The Engineer's Department was established in 1904 by Bylaw 266 (To provide for the appointment of a Town Engineer and to define his duties). As laid out in this Bylaw, the duties of the Town Engineer included streets and their improvement and repair, sidewalks and their construction and repair, sewerage, electric light and power, the City Market, nuisance grounds (dumps) and the disposal of refuse, and the purchase of material for municipal purposes. This was a very large responsibility for one office, and over the next few years many of these functions were moved elsewhere.
In 1906 the Fire Department went from a volunteer system to a paid system, and soon thereafter it became independent of the Engineer's Department.
In 1912 a Parks Department was established, and responsibility for parks was removed from the Town Engineer, but due to a poor economy, by 1913 the Parks Department had folded and the duties were reabsorbed by the Engineer. The City Engineer oversaw parks, which included the City Market, until the Parks Department was re-established in 1947.
By 1914 the utilities (the power house, the water works, sewerage, and electric light and power) had become separate entities and were no longer the responsibility of the City Engineer.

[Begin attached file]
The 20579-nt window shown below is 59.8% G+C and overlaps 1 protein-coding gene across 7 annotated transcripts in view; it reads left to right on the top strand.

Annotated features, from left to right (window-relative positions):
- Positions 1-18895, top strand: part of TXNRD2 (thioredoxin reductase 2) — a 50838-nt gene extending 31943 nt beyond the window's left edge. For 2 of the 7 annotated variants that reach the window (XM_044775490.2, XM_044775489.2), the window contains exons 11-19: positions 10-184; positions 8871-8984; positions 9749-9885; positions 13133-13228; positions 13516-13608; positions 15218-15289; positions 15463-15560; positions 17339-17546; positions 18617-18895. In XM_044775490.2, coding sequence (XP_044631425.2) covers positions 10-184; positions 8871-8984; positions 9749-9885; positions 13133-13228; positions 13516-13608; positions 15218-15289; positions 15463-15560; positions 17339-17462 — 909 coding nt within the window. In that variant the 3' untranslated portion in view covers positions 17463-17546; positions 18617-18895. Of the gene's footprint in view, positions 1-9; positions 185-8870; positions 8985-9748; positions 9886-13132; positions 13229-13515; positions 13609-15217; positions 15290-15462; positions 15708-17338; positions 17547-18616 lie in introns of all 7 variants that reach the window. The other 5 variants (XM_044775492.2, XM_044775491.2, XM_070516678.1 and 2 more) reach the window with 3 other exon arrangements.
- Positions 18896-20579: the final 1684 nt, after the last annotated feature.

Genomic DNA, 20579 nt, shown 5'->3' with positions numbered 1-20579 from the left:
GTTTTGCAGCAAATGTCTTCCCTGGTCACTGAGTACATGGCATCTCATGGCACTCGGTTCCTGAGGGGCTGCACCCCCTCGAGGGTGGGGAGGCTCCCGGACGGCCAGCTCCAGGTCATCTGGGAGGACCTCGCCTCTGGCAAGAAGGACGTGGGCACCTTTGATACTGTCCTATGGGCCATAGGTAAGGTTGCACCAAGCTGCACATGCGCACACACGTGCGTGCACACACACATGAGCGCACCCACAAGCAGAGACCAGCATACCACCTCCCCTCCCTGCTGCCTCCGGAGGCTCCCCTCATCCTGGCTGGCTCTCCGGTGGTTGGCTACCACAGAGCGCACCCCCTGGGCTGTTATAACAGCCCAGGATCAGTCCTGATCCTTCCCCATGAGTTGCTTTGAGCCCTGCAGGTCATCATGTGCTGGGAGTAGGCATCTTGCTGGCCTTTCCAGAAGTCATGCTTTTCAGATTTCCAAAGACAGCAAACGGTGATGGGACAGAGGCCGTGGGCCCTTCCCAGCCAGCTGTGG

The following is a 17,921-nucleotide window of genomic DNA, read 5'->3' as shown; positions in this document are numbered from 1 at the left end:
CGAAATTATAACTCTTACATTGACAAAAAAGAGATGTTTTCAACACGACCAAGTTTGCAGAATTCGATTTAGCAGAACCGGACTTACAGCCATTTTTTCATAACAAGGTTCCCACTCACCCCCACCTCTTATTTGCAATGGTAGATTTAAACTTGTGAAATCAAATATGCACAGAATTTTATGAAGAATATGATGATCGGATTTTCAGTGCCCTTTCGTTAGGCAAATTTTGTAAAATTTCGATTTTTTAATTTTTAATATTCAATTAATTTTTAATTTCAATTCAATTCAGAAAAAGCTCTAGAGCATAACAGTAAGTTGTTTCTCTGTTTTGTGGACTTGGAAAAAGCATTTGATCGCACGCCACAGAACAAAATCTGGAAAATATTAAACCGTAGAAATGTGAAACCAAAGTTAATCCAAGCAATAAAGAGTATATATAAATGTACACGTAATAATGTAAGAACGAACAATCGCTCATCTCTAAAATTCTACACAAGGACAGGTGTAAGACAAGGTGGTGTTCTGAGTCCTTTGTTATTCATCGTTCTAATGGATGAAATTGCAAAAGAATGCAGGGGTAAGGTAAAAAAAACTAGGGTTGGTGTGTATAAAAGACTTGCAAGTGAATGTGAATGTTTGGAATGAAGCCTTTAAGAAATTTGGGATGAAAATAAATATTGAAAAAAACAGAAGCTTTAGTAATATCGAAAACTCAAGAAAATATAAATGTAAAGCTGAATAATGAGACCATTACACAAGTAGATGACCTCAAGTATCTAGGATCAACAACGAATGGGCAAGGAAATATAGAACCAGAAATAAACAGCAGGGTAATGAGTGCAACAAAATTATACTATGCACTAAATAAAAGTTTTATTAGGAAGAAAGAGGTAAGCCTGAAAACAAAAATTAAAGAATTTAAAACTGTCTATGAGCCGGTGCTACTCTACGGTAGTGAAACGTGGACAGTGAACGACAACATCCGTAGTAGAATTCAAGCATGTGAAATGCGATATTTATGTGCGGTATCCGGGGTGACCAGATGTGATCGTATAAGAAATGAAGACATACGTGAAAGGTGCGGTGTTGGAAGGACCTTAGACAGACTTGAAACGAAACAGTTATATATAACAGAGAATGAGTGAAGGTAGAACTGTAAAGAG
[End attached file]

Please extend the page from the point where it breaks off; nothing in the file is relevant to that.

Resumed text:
In 1949 the Engineer's Department began operation of a gravel pit south of Mayfair Golf Course (on land later known as Mayfair Park/Hawrelak Park).
Around 1951 the department was renamed the Engineering Department. In 1952 the activities of the Engineering Department included: design, construction and maintenance of bridges, roads, lanes, sidewalks and sewage systems; scavenging and garbage disposal; traffic engineering; the maintenance of mechanical equipment; street cleaning and snow removal; maintaining a complete accounting system (excluding payroll), including capital and operating budges and cost control; making recommendations on labour issues; collaborating with City departments concerning utility matters; and related administrative duties.
In 1953 the department began setting up district yards to disperse equipment around the city and reduce travelling time. A committee of utility and construction superintendents was also set up to coordinate work on jobs.
Formerly an independent department, between 1961 and 1966 Waterworks was operated as a section within the Engineering Department.
The department had intermittent responsibility for airports. Prior to World War II the City Engineer was responsible for the Municipal Airport and Cooking Lake Air Base. From 1964 to 1965 there was an Industrial Airport division, which likely provided support to the Municipal Airport.
In 1971 the Engineering Department was dissolved when it merged with the Edmonton Transit System.